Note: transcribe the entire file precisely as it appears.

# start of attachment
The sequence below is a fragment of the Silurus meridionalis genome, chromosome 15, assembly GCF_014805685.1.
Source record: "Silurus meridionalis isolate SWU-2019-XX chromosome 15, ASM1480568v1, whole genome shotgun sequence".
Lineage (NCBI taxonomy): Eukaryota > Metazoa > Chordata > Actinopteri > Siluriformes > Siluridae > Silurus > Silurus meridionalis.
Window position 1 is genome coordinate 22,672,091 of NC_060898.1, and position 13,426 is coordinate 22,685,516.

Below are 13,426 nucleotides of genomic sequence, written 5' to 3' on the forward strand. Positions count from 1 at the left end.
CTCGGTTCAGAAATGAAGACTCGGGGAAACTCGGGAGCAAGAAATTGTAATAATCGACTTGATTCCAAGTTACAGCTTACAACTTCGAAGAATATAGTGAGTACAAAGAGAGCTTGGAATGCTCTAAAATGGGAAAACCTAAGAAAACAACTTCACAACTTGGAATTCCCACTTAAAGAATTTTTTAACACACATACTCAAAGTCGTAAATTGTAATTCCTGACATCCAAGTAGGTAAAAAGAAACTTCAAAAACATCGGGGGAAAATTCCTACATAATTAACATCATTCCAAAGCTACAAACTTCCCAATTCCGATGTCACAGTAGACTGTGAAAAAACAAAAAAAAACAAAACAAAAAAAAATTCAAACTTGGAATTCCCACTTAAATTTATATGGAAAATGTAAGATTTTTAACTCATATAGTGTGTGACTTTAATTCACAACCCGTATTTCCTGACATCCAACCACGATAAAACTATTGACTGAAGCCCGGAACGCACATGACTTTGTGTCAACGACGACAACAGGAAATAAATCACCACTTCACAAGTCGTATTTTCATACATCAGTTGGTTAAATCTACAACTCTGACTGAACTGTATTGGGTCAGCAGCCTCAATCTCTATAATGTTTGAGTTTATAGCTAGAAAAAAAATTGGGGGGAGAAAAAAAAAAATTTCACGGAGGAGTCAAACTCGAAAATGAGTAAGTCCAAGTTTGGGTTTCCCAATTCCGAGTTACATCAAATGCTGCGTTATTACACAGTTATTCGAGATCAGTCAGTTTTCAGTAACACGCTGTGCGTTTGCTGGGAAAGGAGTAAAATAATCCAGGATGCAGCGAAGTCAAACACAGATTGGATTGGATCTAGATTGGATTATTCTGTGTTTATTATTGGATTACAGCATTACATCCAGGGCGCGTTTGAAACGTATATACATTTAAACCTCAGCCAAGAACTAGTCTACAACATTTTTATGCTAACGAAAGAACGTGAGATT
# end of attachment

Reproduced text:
The sequence below is a fragment of the Silurus meridionalis genome, chromosome 15, assembly GCF_014805685.1.
Source record: "Silurus meridionalis isolate SWU-2019-XX chromosome 15, ASM1480568v1, whole genome shotgun sequence".
Lineage (NCBI taxonomy): Eukaryota > Metazoa > Chordata > Actinopteri > Siluriformes > Siluridae > Silurus > Silurus meridionalis.
Window position 1 is genome coordinate 22,672,091 of NC_060898.1, and position 13,426 is coordinate 22,685,516.

Below are 13,426 nucleotides of genomic sequence, written 5' to 3' on the forward strand. Positions count from 1 at the left end.
CTCGGTTCAGAAATGAAGACTCGGGGAAACTCGGGAGCAAGAAATTGTAATAATCGACTTGATTCCAAGTTACAGCTTACAACTTCGAAGAATATAGTGAGTACAAAGAGAGCTTGGAATGCTCTAAAATGGGAAAACCTAAGAAAACAACTTCACAACTTGGAATTCCCACTTAAAGAATTTTTTAACACACATACTCAAAGTCGTAAATTGTAATTCCTGACATCCAAGTAGGTAAAAAGAAACTTCAAAAACATCGGGGGAAAATTCCTACATAATTAACATCATTCCAAAGCTACAAACTTCCCAATTCCGATGTCACAGTAGACTGTGAAAAAACAAAAAAAAACAAAACAAAAAAAAATTCAAACTTGGAATTCCCACTTAAATTTATATGGAAAATGTAAGATTTTTAACTCATATAGTGTGTGACTTTAATTCACAACCCGTATTTCCTGACATCCAACCACGATAAAACTATTGACTGAAGCCCGGAACGCACATGACTTTGTGTCAACGACGACAACAGGAAATAAATCACCACTTCACAAGTCGTATTTTCATACATCAGTTGGTTAAATCTACAACTCTGACTGAACTGTATTGGGTCAGCAGCCTCAATCTCTATAATGTTTGAGTTTATAGCTAGAAAAAAAATTGGGGGGAGAAAAAAAAAAATTTCACGGAGGAGTCAAACTCGAAAATGAGTAAGTCCAAGTTTGGGTTTCCCAATTCCGAGTTACATCAAATGCTGCGTTATTACACAGTTATTCGAGATCAGTCAGTTTTCAGTAACACGCTGTGCGTTTGCTGGGAAAGGAGTAAAATAATCCAGGATGCAGCGAAGTCAAACACAGATTGGATTGGATCTAGATTGGATTATTCTGTGTTTATTATTGGATTACAGCATTACATCCAGGGCGCGTTTGAAACGTATATACATTTAAACCTCAGCCAAGAACTAGTCTACAACATTTTTATGCTAACGAAAGAACGTGAGATT